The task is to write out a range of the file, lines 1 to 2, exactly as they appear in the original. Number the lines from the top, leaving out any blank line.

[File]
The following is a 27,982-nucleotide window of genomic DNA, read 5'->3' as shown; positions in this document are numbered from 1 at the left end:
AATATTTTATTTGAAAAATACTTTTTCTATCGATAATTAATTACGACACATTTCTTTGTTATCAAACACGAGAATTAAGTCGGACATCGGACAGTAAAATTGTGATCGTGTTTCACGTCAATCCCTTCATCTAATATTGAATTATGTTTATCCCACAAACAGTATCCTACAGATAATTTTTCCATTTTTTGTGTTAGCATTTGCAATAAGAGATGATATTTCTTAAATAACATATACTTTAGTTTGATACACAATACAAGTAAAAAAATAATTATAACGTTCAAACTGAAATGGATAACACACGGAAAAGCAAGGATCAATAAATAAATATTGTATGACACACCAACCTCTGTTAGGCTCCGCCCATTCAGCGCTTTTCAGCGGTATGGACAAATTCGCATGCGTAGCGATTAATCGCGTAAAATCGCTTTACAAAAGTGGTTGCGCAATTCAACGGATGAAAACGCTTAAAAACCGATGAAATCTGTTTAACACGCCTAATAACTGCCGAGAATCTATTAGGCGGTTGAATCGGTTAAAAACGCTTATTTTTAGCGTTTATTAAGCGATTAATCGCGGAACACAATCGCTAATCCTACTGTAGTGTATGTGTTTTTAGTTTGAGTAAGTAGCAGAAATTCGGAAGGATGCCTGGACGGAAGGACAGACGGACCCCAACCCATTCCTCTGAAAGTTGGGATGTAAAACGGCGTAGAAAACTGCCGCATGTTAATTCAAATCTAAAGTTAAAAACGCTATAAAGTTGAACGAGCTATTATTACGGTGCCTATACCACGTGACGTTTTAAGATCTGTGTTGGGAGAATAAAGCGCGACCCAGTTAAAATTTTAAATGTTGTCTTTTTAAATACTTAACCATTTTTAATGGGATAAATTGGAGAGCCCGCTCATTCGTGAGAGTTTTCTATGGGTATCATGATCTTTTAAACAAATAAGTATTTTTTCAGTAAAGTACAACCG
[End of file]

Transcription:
The following is a 27,982-nucleotide window of genomic DNA, read 5'->3' as shown; positions in this document are numbered from 1 at the left end:
AATATTTTATTTGAAAAATACTTTTTCTATCGATAATTAATTACGACACATTTCTTTGTTATCAAACACGAGAATTAAGTCGGACATCGGACAGTAAAATTGTGATCGTGTTTCACGTCAATCCCTTCATCTAATATTGAATTATGTTTATCCCACAAACAGTATCCTACAGATAATTTTTCCATTTTTTGTGTTAGCATTTGCAATAAGAGATGATATTTCTTAAATAACATATACTTTAGTTTGATACACAATACAAGTAAAAAAATAATTATAACGTTCAAACTGAAATGGATAACACACGGAAAAGCAAGGATCAATAAATAAATATTGTATGACACACCAACCTCTGTTAGGCTCCGCCCATTCAGCGCTTTTCAGCGGTATGGACAAATTCGCATGCGTAGCGATTAATCGCGTAAAATCGCTTTACAAAAGTGGTTGCGCAATTCAACGGATGAAAACGCTTAAAAACCGATGAAATCTGTTTAACACGCCTAATAACTGCCGAGAATCTATTAGGCGGTTGAATCGGTTAAAAACGCTTATTTTTAGCGTTTATTAAGCGATTAATCGCGGAACACAATCGCTAATCCTACTGTAGTGTATGTGTTTTTAGTTTGAGTAAGTAGCAGAAATTCGGAAGGATGCCTGGACGGAAGGACAGACGGACCCCAACCCATTCCTCTGAAAGTTGGGATGTAAAACGGCGTAGAAAACTGCCGCATGTTAATTCAAATCTAAAGTTAAAAACGCTATAAAGTTGAACGAGCTATTATTACGGTGCCTATACCACGTGACGTTTTAAGATCTGTGTTGGGAGAATAAAGCGCGACCCAGTTAAAATTTTAAATGTTGTCTTTTTAAATACTTAACCATTTTTAATGGGATAAATTGGAGAGCCCGCTCATTCGTGAGAGTTTTCTATGGGTATCATGATCTTTTAAACAAATAAGTATTTTTTCAGTAAAGTACAACCG